Half of Damaged Aluminium Production Back Online at Alcoa’s Portland Smelter

Portland aluminium smelter

Another step in the recovery of Alcoa’s Portland plant was taken this week, as the firm announced that half the capacity it lost in a power blackout six months ago is now back online.

The Portland smelter has been running at about one-third capacity since December, when a storm interrupted power to the plant, causing molten aluminium to cool and harden in the midst of the production process. The outage and resulting damage put 200 thousand metric tons per annum of production capacity out of commission, leaving the plant to limp along with the remaining 100 thousand metric tons of capacity.

“Getting to the half way point in our bid to restore the business has been a big task, but what I have seen up to now gives me great confidence in our ability to deliver the plan,” opined Plant Manager Peter Chellis in a statement released by the plant.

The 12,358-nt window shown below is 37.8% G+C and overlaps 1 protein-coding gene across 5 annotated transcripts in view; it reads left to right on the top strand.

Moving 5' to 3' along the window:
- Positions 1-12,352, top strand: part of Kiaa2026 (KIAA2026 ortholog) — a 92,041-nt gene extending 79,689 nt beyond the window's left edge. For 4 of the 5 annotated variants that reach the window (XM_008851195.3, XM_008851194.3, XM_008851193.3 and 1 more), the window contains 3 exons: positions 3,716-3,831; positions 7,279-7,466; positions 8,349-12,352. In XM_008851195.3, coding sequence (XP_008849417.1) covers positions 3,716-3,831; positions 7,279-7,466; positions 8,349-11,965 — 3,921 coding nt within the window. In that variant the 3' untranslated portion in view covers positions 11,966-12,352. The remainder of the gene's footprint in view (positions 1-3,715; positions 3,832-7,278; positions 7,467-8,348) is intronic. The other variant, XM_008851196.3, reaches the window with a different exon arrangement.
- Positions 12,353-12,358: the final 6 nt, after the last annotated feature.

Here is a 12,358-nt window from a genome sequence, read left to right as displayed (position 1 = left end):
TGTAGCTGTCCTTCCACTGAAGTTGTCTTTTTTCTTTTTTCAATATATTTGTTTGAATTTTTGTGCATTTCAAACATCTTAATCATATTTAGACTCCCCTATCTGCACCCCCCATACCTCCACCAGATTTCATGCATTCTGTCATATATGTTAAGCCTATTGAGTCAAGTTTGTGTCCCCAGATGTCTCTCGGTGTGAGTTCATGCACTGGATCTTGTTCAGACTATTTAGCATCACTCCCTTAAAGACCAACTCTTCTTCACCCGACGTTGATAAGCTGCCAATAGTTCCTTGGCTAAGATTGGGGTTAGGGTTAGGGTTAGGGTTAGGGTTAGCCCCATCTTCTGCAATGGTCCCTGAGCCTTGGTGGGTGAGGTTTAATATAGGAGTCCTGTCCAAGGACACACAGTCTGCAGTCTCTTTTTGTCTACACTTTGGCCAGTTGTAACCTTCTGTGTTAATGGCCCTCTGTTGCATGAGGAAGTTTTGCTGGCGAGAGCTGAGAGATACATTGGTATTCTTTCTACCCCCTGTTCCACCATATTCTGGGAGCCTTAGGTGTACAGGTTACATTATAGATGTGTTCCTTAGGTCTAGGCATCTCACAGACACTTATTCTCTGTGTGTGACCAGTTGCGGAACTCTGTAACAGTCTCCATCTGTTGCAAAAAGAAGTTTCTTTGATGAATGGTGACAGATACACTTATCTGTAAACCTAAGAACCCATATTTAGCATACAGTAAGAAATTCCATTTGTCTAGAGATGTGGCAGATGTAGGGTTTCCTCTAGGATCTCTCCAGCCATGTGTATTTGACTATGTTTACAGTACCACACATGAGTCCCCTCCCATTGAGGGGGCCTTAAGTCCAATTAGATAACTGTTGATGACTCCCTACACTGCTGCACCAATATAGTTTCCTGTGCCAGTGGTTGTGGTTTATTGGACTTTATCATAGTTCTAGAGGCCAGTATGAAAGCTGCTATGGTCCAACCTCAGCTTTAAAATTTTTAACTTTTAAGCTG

The smelter in Victoria has clawed all the way back with no small help from the government. Earlier this year the state and federal governments extended a A$240-million (US$182 million) package that will keep the smelter in operation for at least the next four years. Such a deal was offered in hopes that the plant would not be yet another casualty in an area desperate for jobs after the loss of a spate of manufacturing plants and an energy plant in recent months and years. The deal is contingent upon the plant remaining open until at least 2021 and turning out aluminium at at least ninety percent of pre-damage levels.

In addition to the fiscal aid package, the Portland smelter and local energy provider AGL Energy came to an agreement on a four-year deal to provide the plant with 510 mW, or roughly one-tenth of the state’s total energy consumption, at below-market prices.



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